The Israeli cybersecurity sector has yielded several multi-millionaires and many people who need not worry about saving for retirement. “Globes” put together a list of 18 cyber startup founders with tends millions of shekels to their name - whether on paper or after an exit.
The founders may take the largest share of the pie, but the wealth trickles down - as in every industry - because the companies employ dozens of senior managers and hundreds to thousands of workers, who make their fortunes primarily through the stock options in their work contracts.
It is thus likely the Israeli cybersecurity industry has generated dozens of people with at least NIS 1 million in their bank accounts.
Atop the table sit the three founders of Check Point - the pioneering Israeli cyber startup - who are valued in the billions. Gil Shwed, Marius Nacht, and Shlomo Kramer founded Check Point some 23 years ago, but have since followed different paths.
Shwed still serves as CEO and devotes most of his time to the enterprise. Nacht chose to take a less hands-on, background role at Check Point - chairman of the board. Kramer, on the other hand, left Check Point five years after it was founded and became a serial entrepreneur of information and cybersecurity startups. He currently divides his time between several companies - some which have gone public, others which were sold, and still others which are awaiting their breakout.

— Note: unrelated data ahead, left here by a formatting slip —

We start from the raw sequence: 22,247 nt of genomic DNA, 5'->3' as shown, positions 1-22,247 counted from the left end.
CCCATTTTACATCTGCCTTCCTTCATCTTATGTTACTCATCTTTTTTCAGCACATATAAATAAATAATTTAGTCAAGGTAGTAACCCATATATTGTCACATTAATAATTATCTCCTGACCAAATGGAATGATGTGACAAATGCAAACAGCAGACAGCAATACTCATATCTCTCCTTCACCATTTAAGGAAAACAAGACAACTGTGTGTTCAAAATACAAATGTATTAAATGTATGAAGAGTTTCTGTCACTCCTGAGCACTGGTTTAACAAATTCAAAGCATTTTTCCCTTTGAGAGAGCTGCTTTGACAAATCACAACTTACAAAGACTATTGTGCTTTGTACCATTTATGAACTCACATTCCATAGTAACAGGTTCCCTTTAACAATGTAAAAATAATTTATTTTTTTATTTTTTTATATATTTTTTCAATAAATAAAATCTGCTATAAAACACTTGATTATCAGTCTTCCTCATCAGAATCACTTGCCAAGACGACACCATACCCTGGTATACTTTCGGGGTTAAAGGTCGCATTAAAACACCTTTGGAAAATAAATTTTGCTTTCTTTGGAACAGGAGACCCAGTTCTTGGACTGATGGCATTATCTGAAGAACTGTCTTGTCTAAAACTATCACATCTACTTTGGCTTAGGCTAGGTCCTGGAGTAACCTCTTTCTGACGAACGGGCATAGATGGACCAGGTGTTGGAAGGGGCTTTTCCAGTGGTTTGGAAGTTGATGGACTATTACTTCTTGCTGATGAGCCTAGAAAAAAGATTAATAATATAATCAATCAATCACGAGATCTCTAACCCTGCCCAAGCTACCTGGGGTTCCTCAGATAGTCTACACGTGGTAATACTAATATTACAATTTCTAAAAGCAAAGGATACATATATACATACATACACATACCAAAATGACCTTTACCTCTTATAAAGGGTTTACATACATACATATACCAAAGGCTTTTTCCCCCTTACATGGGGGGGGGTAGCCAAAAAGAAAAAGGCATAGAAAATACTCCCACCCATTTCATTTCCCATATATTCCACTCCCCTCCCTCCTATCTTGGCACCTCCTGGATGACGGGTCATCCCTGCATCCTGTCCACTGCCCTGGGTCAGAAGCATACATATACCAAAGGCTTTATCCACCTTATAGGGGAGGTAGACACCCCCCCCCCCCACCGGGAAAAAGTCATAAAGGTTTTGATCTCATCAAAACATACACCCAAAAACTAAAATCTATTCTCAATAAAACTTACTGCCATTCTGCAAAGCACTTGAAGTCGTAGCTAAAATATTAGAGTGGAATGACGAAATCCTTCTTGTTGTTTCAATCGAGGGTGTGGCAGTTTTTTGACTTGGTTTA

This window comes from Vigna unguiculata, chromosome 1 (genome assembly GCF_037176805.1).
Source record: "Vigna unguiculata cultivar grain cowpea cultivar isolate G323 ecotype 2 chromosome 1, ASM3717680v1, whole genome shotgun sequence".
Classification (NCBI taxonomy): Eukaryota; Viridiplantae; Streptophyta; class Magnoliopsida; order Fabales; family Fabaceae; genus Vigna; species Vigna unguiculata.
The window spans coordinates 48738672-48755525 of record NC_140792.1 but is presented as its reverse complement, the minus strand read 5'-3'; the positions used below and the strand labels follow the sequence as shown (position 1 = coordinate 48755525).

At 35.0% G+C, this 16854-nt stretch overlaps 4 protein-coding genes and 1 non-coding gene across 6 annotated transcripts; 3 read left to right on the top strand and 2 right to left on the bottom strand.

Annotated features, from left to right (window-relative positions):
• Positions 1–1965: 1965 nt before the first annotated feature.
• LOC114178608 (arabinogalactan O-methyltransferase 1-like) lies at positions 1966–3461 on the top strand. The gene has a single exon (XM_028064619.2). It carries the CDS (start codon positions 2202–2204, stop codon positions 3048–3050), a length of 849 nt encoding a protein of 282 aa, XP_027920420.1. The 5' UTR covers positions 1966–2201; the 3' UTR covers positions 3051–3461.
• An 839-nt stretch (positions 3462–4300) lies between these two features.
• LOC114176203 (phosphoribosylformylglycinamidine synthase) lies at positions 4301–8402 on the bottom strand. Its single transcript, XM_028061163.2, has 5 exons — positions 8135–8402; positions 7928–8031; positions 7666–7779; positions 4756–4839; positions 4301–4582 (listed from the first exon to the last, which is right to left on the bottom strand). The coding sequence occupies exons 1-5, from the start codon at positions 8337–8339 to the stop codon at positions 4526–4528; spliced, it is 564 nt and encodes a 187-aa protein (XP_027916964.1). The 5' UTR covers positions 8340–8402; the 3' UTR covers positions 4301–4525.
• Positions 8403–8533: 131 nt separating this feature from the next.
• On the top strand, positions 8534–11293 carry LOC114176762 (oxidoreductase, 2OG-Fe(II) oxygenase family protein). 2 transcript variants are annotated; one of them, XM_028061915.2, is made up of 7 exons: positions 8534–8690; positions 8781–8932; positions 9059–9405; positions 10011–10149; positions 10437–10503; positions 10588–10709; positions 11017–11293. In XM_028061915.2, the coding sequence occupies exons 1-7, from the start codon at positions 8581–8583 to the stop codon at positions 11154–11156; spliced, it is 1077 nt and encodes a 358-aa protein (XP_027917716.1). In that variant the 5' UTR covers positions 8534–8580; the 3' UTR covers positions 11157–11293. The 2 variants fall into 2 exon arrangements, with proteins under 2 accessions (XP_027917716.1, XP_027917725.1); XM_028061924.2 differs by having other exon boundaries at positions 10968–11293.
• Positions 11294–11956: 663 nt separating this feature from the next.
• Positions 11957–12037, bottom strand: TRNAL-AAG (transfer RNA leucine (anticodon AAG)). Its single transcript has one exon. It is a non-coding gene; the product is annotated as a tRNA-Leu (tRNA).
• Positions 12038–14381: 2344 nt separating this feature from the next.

The next three on the list, unsurprisingly, are tied in one way or another to the three Check Point founders. Nir Zuk started out at the company and eventually became a rival of Shwed by founding Palo Alto Networks, one of Check Point’s main competitors. Mickey Boodaei teamed up with Kramer to found a few startups, most notably Trusteer, which was sold to IBM in 2013 for $700-800 million. Amichai Shulman, in sixth place, was also a partner of Kramer in some ventures. Shulman amassed most of his fortune from Imperva, which is publicly traded in the US at a market cap of $1.5 billion.
Following Check Point and Imperva, the third largest Israeli venture among the publicly traded companies is CyberArk, founded by Udi Mokady and Alon Cohen. Mokady, like Shwed, still serves as CEO while Cohen bowed out in the first years after selling his shares to one of the Israeli VC funds already invested in the company. CyberArk has a US market cap of $1.3 billion.
The rest of the list is composed of young entrepreneurs who sold their ventures to foreign giants, mainly in the past year or two. The three founders of Adallom, sold to Microsoft last summer for NIS 320 million, each received NIS 98 million. The three founders of Towersec, which was sold at the start of the year to Harman for $70 million, each cashed out between NIS 27-76 million. The two founders of CyActive, which was sold this year to PayPal for $60 million, each amassed NIS 68 million.
Published by Globes [online], Israel business news - www.globes-online.com - on April 4, 2016
© Copyright of Globes Publisher Itonut (1983) Ltd. 2016